“And we put in this amazing pool,” she said. “I thought why not try the app? It was delayed a little with the cool weather we’ve had. But when the weather got hot we started renting the pool.”

Vollmer was a bit hesitant about renting out her family’s pool to strangers when they first tried the app in July 2020, when Swimply first came into the Tri-Cities.

“I initially thought it would be weird. But everyone we’ve hosted has been great,” Vollmer said. “It’s been a really good experience. The benefits have far outweighed the costs.”

Robertson agreed.

“It has more than paid for the excess chlorine and replacement filter. It’s more than covered the money for those things,” Robertson said.

Both Fullmer and Robertson have rules for their pools. Neither will allow more than 25 people at their pool for parties. There is no horseplay.

Depending on any of the area’s hosts, barbecues, backyard swings and fire pits may be available with a pool rental.

“When you have a pool, it makes it more affordable,” Vollmer said. “It pays for the chemicals, the heating, and the water you put in the pool.”

And while Robertson and Vollmer are not looking to get rich through this venture, some pool hosts around the country are making over six figures.

Who rents pools? 

Laskin says that 70% of all bookings come from families.

Jenny Vollmer of Kennewick said renting her pool on the Swimply site has been a positive experience. “I initially thought it would be weird. But everyone we’ve hosted has been great.” (Courtesy Jenny Vollmer)

“It’s definitely families,” agreed Robertson, who had eight bookings this summer (with one repeat customer) and three more scheduled.

“Birthday parties. Parents with kids definitely love the idea of coming to a pool for a large party. Only one group has been all adults, and they said they’d be coming back with their kids. So far, we’re averaging two pool bookings a week.”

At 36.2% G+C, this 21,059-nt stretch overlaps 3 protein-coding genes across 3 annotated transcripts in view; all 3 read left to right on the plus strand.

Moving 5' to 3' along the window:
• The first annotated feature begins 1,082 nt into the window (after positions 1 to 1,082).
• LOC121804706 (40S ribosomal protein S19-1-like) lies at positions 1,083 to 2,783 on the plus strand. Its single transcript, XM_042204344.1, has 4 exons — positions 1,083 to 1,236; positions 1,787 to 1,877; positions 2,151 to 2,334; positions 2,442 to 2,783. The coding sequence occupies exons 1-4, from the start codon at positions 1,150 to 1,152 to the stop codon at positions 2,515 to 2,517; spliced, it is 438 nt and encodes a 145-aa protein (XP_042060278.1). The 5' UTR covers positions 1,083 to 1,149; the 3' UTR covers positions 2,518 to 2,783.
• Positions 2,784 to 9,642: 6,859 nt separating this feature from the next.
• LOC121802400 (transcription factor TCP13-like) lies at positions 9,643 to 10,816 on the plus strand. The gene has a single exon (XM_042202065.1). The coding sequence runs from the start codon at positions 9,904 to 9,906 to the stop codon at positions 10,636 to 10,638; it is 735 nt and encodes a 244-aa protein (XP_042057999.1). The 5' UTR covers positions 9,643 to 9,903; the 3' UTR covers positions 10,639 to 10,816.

Vollmer said she averages one booking a week.

“Our experience has mostly been kids’ birthday parties,” Vollmer said. “Although we recently had a 50th all-ladies birthday party.”

Usually, the parties last from a minimum of two hours up to about five hours. Rates for the seven Tri-City pools vary from $20 to $85 an hour.

Both Robertson and Vollmer have spouses and children, and they make sure they find time for the family to use the pool by blocking out dates just for themselves.

What’s next for Swimply?

Swimply employee Cassandra Sosa said there currently are 247 private swimming pools in Washington state rented out.

For the week of July 25, Swimply’s gross booking value was $95,000 in Washington state, with almost 1,000 hours booked.

Laskin said there are 25,000 swimming pool owners in the United States using Swimply.

“I’ve really trusted Swimply with what they are doing,” Vollmer said. “It’s a real win-win for everybody.”

Laskin hopes to replicate Swimply’s success with tennis court, hot tub, indoor pool or music studio rentals.